The Yaas cyclone recently hit south of Balasore in Odisha. A few days before this there was a cyclone named Tauktae. The Tauktae cyclone had affected Kerala, Gujarat, Maharashtra, Goa and Karnataka, including Daman and Diu and Lakshadweep.
- Yaas cyclone has been given this name by ‘Oman’. It is a word in Persian language which means ‘Jasmin’ in English.
- It is to be noted that tropical cyclones occur twice in the northern Indian Ocean region in the Bay of Bengal and in the Arabian Sea. The first cyclones develop pre-monsoon (between the period of April to June), while the second cyclones develop post-monsoon (between the period of October to December).
Classification of cyclones:
- The Indian Meteorological Department (IMD) has classified cyclones based on the Maximum Sustained Surface Wind Speed (MSW) generated by them.
- The cyclones are classified as severe (MSW of 48-63 knots), very severe (MSW of 64-89 knots), extremely severe (MSW of 90-119 knots) and super cyclonic storm (MSW of 120 knots or more).
- Cyclone Yaas is classified as a very severe cyclonic storm, as the speed of this cyclone was 90 to 119 nautical miles.
- The cyclone affected the border areas of West Bengal and Odisha and gradually the cyclone was weakened.
- In the region of Cyclone Yaas in the Bay of Bengal, in that region, in the month of May, the surface water temperature in the Bay of Bengal rises by at least two degrees above normal.
- This year, the northern part of the Bay of Bengal is normally warmer, with temperatures up to around 32 degrees Celsius.
- Tropical cyclones are intense circular storms originating in warm tropical oceans. Their main characteristics are low atmospheric pressure, strong winds and heavy rains. One of the distinguishing features of these types of cyclones is a cyclone’s eye or clear sky in the centre.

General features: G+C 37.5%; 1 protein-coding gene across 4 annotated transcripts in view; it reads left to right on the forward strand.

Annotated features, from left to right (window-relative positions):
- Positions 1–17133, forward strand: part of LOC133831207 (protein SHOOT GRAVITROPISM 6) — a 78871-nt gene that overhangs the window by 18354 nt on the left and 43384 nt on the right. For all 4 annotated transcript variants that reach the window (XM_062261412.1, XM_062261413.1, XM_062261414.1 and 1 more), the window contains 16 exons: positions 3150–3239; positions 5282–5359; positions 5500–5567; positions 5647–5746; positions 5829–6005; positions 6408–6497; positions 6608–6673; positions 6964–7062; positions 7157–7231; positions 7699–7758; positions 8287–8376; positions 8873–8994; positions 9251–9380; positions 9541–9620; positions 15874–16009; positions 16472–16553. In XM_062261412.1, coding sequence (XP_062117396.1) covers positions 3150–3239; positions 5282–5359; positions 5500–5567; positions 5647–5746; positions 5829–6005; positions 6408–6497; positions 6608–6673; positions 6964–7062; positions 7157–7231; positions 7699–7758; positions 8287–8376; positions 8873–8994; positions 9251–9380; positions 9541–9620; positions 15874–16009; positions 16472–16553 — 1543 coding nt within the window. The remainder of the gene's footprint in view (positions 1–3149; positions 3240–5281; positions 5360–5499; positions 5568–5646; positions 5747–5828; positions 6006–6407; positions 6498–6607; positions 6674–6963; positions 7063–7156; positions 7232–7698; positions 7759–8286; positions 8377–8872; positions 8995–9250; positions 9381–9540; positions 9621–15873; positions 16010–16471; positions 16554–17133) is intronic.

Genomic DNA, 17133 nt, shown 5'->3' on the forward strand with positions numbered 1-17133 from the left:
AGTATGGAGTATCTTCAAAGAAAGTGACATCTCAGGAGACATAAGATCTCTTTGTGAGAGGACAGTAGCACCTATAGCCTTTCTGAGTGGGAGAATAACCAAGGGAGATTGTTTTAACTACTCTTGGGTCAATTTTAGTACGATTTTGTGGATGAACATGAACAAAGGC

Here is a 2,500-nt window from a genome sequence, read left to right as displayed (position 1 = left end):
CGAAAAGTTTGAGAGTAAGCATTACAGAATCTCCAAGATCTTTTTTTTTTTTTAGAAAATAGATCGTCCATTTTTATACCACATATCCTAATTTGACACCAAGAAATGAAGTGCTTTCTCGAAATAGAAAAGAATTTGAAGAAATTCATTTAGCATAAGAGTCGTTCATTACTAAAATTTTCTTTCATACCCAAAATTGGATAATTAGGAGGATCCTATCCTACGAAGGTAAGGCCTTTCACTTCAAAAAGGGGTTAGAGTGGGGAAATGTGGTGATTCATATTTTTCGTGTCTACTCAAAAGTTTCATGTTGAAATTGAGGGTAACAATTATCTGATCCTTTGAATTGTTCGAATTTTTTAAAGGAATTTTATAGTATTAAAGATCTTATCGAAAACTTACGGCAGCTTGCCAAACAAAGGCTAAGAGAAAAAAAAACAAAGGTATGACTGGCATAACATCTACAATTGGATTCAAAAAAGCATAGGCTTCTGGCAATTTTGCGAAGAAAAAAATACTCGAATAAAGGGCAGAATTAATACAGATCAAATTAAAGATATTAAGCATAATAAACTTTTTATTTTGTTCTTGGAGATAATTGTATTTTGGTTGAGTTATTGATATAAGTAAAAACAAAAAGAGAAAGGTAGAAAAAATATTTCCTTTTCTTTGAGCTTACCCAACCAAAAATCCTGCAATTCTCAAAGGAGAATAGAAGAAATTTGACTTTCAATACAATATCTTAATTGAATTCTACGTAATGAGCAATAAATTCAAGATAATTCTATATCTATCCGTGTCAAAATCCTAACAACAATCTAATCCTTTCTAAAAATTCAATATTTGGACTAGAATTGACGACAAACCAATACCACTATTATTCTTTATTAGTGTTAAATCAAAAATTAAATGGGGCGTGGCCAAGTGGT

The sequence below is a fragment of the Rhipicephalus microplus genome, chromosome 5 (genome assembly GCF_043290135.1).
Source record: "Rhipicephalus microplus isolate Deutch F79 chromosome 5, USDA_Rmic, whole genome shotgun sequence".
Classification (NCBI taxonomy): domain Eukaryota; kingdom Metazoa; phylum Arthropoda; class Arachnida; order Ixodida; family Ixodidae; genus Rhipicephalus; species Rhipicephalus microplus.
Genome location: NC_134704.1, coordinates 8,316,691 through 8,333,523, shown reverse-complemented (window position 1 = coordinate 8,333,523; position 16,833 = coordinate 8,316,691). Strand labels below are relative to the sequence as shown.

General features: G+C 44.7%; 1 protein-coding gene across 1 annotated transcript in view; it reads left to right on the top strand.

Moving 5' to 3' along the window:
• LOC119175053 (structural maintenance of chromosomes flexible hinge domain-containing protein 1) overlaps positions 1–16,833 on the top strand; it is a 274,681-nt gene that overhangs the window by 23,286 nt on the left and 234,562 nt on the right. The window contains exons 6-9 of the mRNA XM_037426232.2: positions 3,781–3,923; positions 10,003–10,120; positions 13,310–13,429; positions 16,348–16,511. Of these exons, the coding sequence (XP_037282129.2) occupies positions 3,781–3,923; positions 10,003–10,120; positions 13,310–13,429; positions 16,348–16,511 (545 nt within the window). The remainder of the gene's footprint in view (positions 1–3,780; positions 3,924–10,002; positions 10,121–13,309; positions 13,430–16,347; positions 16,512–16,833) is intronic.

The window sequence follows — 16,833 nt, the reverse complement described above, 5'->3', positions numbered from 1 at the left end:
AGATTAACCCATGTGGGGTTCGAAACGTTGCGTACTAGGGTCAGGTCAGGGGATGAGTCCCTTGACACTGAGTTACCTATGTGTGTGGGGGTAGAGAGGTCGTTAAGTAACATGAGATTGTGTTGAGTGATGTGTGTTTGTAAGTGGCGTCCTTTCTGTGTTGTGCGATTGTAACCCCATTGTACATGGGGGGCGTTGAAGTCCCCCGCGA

- Such storms are called ‘Hurricanes’ in the North Atlantic and eastern Pacific, and ‘Typhoons’ in Southeast Asia and China.
- Such cyclones in north-western Australia are called willy-willies. In the Southwest Pacific region and the Indian Ocean region, it is called a ‘Tropical Cyclone’.
- The movement of these cyclones is anti-clockwise in the northern hemisphere and clockwise in the southern hemisphere.
Favorable conditions for formation and intensification of tropical cyclones
- Large sea surface with temperature higher than 27° C.
- Presence of the Coriolis force.
- Small variations in the vertical wind speed.
- A pre-existing weak low- pressure area or low-level-cyclonic circulation.
- Upper divergence above the sea level system.
Nomenclature of tropical cyclones:
- The region or country in which this cyclone originates gives names to cyclones according to the guidelines of the ‘World Meteorological Organization’ (WMO).
- The tropical cyclone formed in the northern Indian Ocean region mainly covers the ‘Bay of Bengal’ and the ‘Arabian Sea’. The 13 member major countries in the region are Bangladesh, India, Maldives, Myanmar, Oman, Pakistan, Sri Lanka, Thailand, Iran, Qatar, Saudi Arabia, United Arab Emirates and Yemen.
- The ‘India Meteorological Department’ (IMD) is a major center among the six Regional Specialised Meteorological Centres (RSMC) in the world. It has the right to name tropical cyclones in the northern Indian Ocean region.
- The India Meteorological Department is an organization of the Ministry of Earth Sciences.
Cyclones of Bay of Bengal
- The water of the Bay of Bengal is concave or shallow. Here strong winds push the water forward with them, due to which it turns into a cyclone.
- The shape of the Bay of Bengal is like a trough. Because of this it is more susceptible to storms. Sea water is shallow, due to which the sea surface temperature is high, due to which the intensity of storms arising in the Gulf increases further.
- The absence of air movement from northwestern India towards the Gulf in the post-monsoon phase is also another reason for the possibility of a cyclone in the Bay of Bengal.
Arabian Sea cyclones
- The Arabian Sea region has very strong winds, due to which these strong winds dissipate the heat generated in this region. For this reason, this area is also very quiet.
- The flow of fresh water in the Arabian Sea is also less, because the water of rivers like the Bay of Bengal does not come here. This makes it easier for surface warm water and lower surface cold water to mix, resulting in lower surface temperatures.
- The Arabian Sea enjoys a local advantage as winds from the Pacific Ocean hit the Western Ghats and the Himalayas and their intensity decreases and sometimes never reaches the Arabian Sea.
Source: The Hindu